Alignment is another key Gestalt principle that is necessary to developing a well balanced design. Alignment, like it suggests, is the ability to align elements into groups of like elements. Grid systems obviously go hand in hand with this alignment principle, as they help the designer inform the user what elements are placed into these groups. Usually grid systems  are set up in such a way to give you columns (and potentially rows) to align your elements to.

Okay, so you might be familiar with all of these concepts so far. But where do you begin? What grid system is the “best” or easiest to use? How do you sift through all the different systems quickly? These were all questions that all web designers have had to sift through and deal with from time to time. As industry leaders develop more grid systems, we’re faced with a positive, yet challenging decision as to which grid systems are superior to others. I’ll go through a few of the more common grid systems and share my thoughts on them to help inform you on which may work out best for you.

960.gs

One of the original grid systems to be developed for the web. The 960 features many different column layouts because of its reliance on values of 10 to create the grid. Versions of 12 column, 16 column and 24 column grids can be seen throughout many of the examples. This reliance on 10 pixel increments make it very easy for designers to jump into your editor of choice and nudge over elements to fit within the grid system. It also comes with some other tools like a grid overlay tool to see if your pages adhere to the grid format. One of the downfalls of this system though is that it’s fixed to a 960 pixel wide format, which some might find antiquated and old.

978 Grid

This one is pretty similar to the 960 in that it’s a fixed width system that aims to provide you with a set amount of columns to set up your basic grid. What I like about this framework is that they provide you with more than just one size, which is pretty important when dealing with more responsive or media query based layouts. However, their site is pretty average (which actually makes a difference when your target audience is a web designer) and the fact that the columns are in weird non-base 10 increments makes it cumbersome to work with in Photoshop.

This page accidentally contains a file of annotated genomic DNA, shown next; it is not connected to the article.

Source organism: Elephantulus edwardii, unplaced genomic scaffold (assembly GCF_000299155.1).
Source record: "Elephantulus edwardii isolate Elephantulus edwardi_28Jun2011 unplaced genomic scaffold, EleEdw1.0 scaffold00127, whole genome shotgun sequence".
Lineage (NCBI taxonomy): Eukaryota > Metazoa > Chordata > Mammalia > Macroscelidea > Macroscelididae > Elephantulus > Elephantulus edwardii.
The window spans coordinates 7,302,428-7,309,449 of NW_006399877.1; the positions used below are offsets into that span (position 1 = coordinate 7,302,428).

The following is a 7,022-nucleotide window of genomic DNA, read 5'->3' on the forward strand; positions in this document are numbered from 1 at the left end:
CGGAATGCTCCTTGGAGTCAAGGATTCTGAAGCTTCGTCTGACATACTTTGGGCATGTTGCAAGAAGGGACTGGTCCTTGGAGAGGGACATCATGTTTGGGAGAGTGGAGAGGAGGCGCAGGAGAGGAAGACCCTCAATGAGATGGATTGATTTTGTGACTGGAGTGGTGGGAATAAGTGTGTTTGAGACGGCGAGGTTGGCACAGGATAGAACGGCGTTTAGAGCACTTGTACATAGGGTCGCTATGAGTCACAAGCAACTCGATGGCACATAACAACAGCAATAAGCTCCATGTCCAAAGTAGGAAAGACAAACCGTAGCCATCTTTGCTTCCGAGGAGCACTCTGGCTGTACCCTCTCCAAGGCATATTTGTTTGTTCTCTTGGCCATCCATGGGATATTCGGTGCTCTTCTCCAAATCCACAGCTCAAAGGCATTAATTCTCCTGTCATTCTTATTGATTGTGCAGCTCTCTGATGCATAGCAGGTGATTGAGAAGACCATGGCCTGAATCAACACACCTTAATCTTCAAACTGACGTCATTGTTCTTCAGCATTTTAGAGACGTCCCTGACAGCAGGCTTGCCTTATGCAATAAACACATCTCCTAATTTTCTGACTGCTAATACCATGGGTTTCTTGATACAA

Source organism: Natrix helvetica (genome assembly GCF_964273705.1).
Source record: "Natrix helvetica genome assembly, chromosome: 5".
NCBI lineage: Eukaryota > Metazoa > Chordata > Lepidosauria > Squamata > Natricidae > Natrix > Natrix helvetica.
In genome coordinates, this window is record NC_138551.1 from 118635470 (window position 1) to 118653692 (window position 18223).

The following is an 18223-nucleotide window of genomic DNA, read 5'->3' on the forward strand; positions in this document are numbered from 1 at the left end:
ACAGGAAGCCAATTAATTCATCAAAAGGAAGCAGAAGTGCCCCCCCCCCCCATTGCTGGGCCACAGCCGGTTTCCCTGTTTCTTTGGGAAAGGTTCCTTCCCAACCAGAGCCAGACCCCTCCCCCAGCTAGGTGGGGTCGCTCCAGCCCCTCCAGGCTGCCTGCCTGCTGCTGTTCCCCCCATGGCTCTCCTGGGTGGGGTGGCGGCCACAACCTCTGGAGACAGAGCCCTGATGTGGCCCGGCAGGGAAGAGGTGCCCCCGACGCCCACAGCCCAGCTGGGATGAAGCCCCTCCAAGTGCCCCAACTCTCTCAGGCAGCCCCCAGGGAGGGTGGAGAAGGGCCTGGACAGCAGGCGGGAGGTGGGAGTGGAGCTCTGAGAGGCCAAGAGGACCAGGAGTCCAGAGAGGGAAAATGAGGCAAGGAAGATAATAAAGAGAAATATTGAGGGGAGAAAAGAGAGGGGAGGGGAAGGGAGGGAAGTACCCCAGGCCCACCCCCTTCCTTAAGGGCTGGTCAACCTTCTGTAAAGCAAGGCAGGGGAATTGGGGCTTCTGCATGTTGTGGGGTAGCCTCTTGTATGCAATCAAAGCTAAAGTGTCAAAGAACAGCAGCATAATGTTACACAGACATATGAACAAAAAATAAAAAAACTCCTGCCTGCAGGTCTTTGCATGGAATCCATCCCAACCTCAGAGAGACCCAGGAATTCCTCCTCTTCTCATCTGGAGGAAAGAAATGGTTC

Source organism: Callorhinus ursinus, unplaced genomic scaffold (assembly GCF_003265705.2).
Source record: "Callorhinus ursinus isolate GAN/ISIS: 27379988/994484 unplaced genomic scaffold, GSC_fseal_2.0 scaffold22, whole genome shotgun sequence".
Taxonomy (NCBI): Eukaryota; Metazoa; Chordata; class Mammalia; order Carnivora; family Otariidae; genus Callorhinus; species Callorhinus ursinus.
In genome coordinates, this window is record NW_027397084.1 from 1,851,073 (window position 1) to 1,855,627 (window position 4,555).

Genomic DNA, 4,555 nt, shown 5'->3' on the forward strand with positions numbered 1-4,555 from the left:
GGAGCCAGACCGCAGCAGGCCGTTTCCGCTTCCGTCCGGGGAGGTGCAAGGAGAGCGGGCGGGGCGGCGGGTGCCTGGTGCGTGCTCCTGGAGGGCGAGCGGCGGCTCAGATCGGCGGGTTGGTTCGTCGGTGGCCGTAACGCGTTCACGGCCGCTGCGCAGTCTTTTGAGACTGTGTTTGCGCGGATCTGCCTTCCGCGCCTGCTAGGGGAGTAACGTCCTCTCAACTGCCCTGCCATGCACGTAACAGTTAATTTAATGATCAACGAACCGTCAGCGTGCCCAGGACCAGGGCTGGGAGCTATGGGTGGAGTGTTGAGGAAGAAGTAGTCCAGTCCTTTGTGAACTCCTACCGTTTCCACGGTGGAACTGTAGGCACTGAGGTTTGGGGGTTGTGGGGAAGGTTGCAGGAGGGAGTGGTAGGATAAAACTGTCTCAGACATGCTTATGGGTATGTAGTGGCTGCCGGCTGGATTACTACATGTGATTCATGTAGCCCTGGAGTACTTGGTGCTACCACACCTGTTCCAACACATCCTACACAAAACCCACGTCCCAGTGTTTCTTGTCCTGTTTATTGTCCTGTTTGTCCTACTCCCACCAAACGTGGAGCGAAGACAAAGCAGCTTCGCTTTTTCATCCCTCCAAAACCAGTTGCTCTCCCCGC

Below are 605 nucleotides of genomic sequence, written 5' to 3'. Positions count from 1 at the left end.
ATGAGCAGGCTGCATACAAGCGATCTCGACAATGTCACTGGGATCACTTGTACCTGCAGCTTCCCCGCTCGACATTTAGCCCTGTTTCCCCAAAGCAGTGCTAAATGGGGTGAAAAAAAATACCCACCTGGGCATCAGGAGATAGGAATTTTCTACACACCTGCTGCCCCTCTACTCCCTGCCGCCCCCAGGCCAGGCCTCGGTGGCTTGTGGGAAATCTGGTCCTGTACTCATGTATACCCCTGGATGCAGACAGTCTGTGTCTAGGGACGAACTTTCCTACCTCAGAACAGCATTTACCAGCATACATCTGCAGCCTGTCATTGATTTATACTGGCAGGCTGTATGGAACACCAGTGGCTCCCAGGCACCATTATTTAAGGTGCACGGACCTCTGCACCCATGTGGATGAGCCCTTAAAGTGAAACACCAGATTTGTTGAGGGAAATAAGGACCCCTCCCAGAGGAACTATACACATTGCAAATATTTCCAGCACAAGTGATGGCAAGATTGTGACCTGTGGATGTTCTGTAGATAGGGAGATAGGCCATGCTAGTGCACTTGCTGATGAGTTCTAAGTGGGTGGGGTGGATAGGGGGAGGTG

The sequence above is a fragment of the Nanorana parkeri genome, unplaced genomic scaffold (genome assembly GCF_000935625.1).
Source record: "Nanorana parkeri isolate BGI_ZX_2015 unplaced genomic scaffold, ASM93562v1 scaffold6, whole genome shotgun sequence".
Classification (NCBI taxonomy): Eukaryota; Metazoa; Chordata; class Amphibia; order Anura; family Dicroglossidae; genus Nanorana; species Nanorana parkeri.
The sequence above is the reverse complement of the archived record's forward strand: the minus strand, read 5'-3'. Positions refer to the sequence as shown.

Frameless Grid

This framework is a very interesting system to work with. I love that the flexibility that it provides by giving you support towards upwards of 2560 px wide formats (which is next to never, but available if you need it). I absolutely love that it’s flexible in concept, giving you the tools and base incremental system while encouraging you to develop your own breakpoints depending on your design. It’s still a fixed width system but targeted almost as an intermediate level framework by giving you the flexibility of browser width targeting without the confusion that responsive layouts provide. Recommended for those that are used to fixed width systems and want to move to the next level. Oh and they have it set up for you to use SASS and/or LESS relatively easy (if that matters for you).

Golden Grid System

This onion has many layers. Foldable, yummy layers. A truly responsive grid system without the rigidity of specific predetermined browser breakpoints. Think of this system as more of a concept than a framework, though. It will require you to do your own work depending on the project, which can actually be a blessing since a framework can force you into design decisions you might not want or need.  It’s set up for SASS and/or LESS as well, which is something to think about for all you lazy designers (and by lazy, I mean that in the sincerest, heavy-programmer sense).

1140 CSS Grid and Columnal

The reason why these are paired up is because they are extremely similar. Both are based off of the 1280 px wide display, trying to target an 1140 px wide grid system. Both are responsive. Both are 12 column wide grid systems set up with all the CSS classes you could ever want. These are again a nice bridge for those designers trying to make the leap from a fixed width system to a more responsive design framework.

No matter what you use in your next design, keep in mind that these are all frameworks. A strong grid system of any sort is important for good design; but remember that while frameworks are nice to start from, your design might require something more customized and specific. For me, I’m still transitioning into responsive design frameworks (Responsive takes a ton of practice. A TON.)  so I’ve been experimenting with Frameless, 978 and 1140 CSS Grid. Just make sure you research each one to see what best fits so that you can use it wisely in your next project.

Other Grid System References:

The Grid System
Grid Systems in Graphic Design